Bob Lewis, 80, was for many years the organiser of musical reunions for former patrons of Swindon’s Majestic dance hall. They raised more than £70,000 for Prospect Hospice. Now the Pride of Swindon award-winner, who is being treated for cancer, is looking for homes for much of his memorabilia. Bob, a widower, lives in Stratton St Margaret and has three children and seven grandchildren.

MANY of Bob Lewis’ fondest memories are of Swindon’s dance hall scene in the 1950s and early 1960s.

“In Swindon you had jazz and dance bands and a lot of venues. We had the Locarno, of course, and The Majestic, which was the one that my age group felt strongest about.

“Most people of my age group would talk about the Majestic days – ‘I wish I was back in the Majestic days’.

“The Majestic was the swimming baths in Milton Road, boarded over. It was the place where everybody went on a Saturday night.

“We had the Town Hall, we had dances at Vickers’ canteen, we had dances at the TA hall, and the Evening Advertiser used to sponsor Sunday afternoon big bands at The Savoy – not for dancing, just for listening.”

“In my early says we had all sorts of bands and musicians at the Empire Theatre.”

The Mechanics’ Institute also held a venue for dance bands, known as The Regal.

“My photographs include these various locations. I made sure I had photographs of them.

“We had a jazz club in Swindon that was started up in 1960 called Club 60, and each week we used to get a pro jazz musician there. That was all held up at the Deer’s Leap.”

Bob was born in Swindon. The family home was in North Street. King William Street School and Headlands Grammar were followed by a career as a metallurgist, first in a Railway Works chemical laboratory and then, for 41 years, with Pressed Steel and its later incarnations as Pressed Steel Fisher, Rover and BMW.

“In my teenage days I developed a passion for two separate things — big bands, which were dance bands, and also small jazz groups.”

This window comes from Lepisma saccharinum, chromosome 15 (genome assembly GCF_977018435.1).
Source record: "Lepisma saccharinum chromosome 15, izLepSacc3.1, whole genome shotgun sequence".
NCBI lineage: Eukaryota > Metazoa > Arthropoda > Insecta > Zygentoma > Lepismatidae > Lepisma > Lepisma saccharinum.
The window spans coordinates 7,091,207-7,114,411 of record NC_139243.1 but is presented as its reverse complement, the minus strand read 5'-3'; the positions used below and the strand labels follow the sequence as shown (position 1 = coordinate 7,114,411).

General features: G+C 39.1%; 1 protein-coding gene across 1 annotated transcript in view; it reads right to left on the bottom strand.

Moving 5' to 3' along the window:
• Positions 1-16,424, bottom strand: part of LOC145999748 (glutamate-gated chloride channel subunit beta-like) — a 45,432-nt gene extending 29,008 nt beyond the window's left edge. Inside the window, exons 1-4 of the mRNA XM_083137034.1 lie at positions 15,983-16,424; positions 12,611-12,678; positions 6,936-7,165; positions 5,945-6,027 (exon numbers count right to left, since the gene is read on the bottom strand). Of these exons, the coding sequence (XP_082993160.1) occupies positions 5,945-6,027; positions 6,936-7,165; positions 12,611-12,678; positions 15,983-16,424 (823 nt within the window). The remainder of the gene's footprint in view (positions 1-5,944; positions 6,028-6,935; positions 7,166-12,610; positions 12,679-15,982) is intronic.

Bob is still a fan of stars such as Miles Davis, Benny Goodman, John Coltrane and Count Basie.

“In those days it was long-playing records. We used to buy a lot of our records from Dorothy Sprittle’s shop in Faringdon Road, opposite the park. She was a music teacher as well.”

There was plenty of local live talent, notably Johnny Morgan, the Ken Kitchen Band, Gordon Talbot and, especially, the Johnnie Stiles Band.

“Any musician in Swindon would be happy to say they played with Johnnie Stiles.”

Several local musicians of the era went on to respected careers. Drummer Andy Jarvis, for example, went on to work with Syd Lawrence, while another drummer, Colin Bailey, played with star pianist Winifred Atwell and now lives in America.

It is many years since Bob began chronicling those dance hall days and gathering images, first of artists and then of the young people who packed the venues.

Later, when he began organising reunions, laminated copies of the photos were displayed to add to the atmosphere. Often the people who came along were delighted to spot their younger selves.

Bob believes it is important to preserve what might otherwise have become lost local history.

“When I was younger The Locarno was a dance hall. Peter Reddaway ran it.

“There were bands who travelled the country, so they’d be there for one night and go off somewhere else. He let me have the photographs of them that were put in the doorway and on the way in. I collected those.”

Bob retired at 62. “I’d already done a couple of reunions for Old Town people. I did one for King William Street School, and I did another for what I called Old Old Town. Both were very successful.

“One or two people said to me about a Majestic reunion, and I thought it was a good idea.”

Aided by a small and tight-knit team he’d chosen, Bob organised his first Majestic reunion in 2000.

His wife, who died of cancer shortly after he retired, had been helped by Prospect Hospice, so its choice as a beneficiary for the funds raised was an obvious one. Years later, his partner would also be helped by Prospect prior to her own death.

He didn’t know how many people to expect at the first Majestic reunion, but more than 500 tickets were sold.

“The feeling was brilliant. My intention was for it to be a one-off but everybody was asking me when the next one was going to be.”

Over the next dozen years there were many more reunions, raising about £76,000 for the hospice and earning Bob a Pride of Swindon accolade.

Five years ago, Bob was diagnosed with cancer. Aggressive treatment cured him, only for the illness to return. Efforts are being made to prolong his life, and Bob vows to be around for a long time to come.

He is looking for homes for his collection of laminated photographs, preferably with people who have a connection to them.

“My hope is that people will think maybe they or their mum or dad is in some of the pictures. I’m interested in giving them to people who can relate to them. The people who used to come to the dances knew which photographs they were on.”

Bob can be contacted on 01793 822953.